Perhaps it was a case of piling on.
Wellington County Warden Chris White started something last week when there was talk at county council of grievances between urban and rural municipalities.
Piling on is a football term and a penalty to describe what happens when the defending side has the ball carrier down – and his opponents continue to hit him anyway. Once the urban versus rural cat was out of the bag, it was easy for councillors to bring up long held grievances against policies that favour cities.
We recall an incident where Centre Wellington councillors heard opposition against a densely planned subdivision. We asked council at the end of its meeting how it felt to listen to what appeared to be justifiable complaints from residents – all the while knowing that, legitimate or not, there was absolutely nothing they could do to address those concerns.
Why? Because Queen’s Park and its bureaucrats decided the parameters for growth in the areas outside the Greater Toronto Area, and applied rules and regulations province wide.
It is worth asking if something good and reasonable for Toronto is going to be perceived the same way in Kenora or even Elora. We suspect the answer is no. But the political reality is every municipality in Ontario is ruled by the provincial government. The relationship is often described as one of the parent and the step-child, and the province has the top role. We all know children will from time to time rebel, but in the long haul, it is in everyone’s interest to try to get along.
We know White himself feels that way. He was inundated with calls and emails on the urban-versus-rural issue after last week’s article. There were calls to the Advertiser from well outside Wellington County, too. In this day of the Internet and high technology, not much moves without someone watching.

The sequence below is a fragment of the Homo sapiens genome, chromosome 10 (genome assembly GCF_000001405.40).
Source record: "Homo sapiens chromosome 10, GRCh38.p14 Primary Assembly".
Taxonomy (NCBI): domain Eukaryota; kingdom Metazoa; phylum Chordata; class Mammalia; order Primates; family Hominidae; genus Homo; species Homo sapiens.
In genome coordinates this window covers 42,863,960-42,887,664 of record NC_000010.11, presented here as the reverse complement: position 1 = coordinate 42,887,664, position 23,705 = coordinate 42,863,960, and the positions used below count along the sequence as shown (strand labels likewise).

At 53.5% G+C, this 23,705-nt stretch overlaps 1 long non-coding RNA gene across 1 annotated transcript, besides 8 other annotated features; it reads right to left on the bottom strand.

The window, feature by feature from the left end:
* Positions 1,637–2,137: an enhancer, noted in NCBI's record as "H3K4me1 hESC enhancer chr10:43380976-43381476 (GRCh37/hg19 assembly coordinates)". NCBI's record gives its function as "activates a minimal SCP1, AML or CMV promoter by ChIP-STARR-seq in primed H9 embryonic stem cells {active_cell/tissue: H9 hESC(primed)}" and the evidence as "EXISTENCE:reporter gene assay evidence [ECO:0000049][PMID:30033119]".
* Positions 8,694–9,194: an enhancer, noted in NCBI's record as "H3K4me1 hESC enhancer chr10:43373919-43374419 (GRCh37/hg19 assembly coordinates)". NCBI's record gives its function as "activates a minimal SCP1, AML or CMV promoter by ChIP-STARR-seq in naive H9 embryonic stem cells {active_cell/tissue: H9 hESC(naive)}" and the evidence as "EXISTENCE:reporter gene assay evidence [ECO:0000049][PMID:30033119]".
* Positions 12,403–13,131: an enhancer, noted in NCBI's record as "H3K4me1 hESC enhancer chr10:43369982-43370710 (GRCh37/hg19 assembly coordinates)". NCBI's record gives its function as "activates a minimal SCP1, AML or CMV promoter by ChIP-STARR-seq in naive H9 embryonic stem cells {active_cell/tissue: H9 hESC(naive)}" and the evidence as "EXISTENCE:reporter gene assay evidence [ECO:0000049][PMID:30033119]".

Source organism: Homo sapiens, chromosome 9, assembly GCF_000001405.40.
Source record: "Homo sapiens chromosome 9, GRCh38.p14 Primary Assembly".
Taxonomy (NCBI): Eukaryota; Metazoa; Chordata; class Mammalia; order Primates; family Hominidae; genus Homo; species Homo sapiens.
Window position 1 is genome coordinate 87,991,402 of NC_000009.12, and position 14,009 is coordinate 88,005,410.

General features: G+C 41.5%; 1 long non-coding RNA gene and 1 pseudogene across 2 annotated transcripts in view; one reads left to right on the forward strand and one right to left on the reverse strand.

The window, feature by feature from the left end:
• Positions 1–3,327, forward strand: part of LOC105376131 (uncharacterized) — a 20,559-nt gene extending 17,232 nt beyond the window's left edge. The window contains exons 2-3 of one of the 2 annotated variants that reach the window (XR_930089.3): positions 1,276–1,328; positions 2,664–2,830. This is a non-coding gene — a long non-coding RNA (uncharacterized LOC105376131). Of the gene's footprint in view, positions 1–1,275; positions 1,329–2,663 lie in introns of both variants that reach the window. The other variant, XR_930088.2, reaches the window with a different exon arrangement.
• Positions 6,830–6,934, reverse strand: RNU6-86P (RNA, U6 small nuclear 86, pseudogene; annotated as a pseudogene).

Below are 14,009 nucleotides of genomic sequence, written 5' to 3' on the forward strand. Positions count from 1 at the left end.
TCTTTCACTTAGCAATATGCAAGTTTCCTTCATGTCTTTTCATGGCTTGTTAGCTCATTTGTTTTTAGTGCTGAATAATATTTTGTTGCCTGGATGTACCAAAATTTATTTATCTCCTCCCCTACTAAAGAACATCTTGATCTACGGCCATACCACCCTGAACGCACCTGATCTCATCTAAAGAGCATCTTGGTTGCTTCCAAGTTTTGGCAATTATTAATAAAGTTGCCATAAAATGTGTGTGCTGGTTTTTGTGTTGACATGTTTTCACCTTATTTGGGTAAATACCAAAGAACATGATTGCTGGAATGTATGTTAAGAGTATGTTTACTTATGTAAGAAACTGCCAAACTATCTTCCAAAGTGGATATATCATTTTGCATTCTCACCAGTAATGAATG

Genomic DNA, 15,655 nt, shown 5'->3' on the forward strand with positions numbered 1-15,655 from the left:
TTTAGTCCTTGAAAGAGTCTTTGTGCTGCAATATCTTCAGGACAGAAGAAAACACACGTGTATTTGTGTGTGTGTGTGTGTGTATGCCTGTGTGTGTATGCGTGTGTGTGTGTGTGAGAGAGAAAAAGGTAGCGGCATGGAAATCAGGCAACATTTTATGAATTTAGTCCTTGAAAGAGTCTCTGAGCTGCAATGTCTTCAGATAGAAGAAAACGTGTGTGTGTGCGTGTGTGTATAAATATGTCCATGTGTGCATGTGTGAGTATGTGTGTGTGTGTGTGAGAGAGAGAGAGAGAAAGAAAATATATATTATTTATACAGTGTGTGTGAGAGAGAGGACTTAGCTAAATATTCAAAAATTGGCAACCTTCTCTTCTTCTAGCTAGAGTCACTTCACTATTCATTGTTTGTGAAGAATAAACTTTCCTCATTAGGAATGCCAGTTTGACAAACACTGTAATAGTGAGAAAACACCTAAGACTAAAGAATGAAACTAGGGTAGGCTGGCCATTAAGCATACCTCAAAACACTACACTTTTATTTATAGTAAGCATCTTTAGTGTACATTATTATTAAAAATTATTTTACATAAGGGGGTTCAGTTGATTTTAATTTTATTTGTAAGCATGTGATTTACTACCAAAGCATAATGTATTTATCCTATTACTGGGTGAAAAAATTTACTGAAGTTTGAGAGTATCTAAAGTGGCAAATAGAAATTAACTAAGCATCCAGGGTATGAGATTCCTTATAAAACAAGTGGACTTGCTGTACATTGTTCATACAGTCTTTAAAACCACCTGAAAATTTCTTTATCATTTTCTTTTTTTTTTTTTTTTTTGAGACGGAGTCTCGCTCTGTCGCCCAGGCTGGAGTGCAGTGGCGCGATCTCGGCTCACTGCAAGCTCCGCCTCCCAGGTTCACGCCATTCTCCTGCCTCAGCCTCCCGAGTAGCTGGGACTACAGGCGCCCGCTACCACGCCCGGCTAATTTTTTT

As for White, he is correct in announcing well ahead of the May 29 meeting that it is about the equine industry and its focus will remain that. He fears, we suspect with some justification, that others with a rural bias will hijack the meeting for their own purposes, rather than allow county councillors to complete what was supposed to be a fact finding meeting on the equine industry.
The results of the decision by the OLG to pull the plug on its agreement with the horse racing industry has been like a stone dropped into a placid lake. The ripples have moved outward at a faster pace than even the stone-dropping Liberal government and the OLG expected. We noted that Toronto Star columnist Dave Perkins wrote the Liberals had no idea the fire storm they were lighting with their decision.
Whether other issues fall into the same category is a discussion for another time. But information about the loss of jobs in Wellington County and other places that support horses is what the county is seeking as ammunition to help it convince the province to back off. A war started by the county is not going achieve that.
Winston Churchhill once said, “To jaw-jaw is always better than to war-war.”
White has reconsidered and wisely wants to take a more civilized approach through negotiations now that the anger-fest at county council provoked such interest everywhere.
It is the correct way to go.